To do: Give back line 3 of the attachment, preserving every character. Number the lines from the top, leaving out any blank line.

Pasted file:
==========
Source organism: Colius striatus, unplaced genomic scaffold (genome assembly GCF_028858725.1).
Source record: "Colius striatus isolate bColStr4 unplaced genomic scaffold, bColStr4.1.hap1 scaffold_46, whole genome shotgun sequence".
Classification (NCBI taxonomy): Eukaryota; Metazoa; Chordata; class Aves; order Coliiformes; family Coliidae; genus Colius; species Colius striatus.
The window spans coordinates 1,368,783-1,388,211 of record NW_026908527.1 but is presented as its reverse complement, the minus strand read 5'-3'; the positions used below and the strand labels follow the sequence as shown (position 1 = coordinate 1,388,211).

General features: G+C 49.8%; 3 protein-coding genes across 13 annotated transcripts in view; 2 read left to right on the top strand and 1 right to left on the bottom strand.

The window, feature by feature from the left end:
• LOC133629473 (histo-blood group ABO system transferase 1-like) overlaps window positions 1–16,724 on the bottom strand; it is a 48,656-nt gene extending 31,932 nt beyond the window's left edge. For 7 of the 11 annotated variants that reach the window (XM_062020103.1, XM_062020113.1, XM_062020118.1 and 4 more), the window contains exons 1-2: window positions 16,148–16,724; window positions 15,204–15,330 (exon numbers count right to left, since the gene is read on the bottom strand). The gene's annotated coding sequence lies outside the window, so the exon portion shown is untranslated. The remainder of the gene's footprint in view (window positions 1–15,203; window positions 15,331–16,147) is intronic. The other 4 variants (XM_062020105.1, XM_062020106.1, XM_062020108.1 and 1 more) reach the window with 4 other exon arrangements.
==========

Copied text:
Classification (NCBI taxonomy): Eukaryota; Metazoa; Chordata; class Aves; order Coliiformes; family Coliidae; genus Colius; species Colius striatus.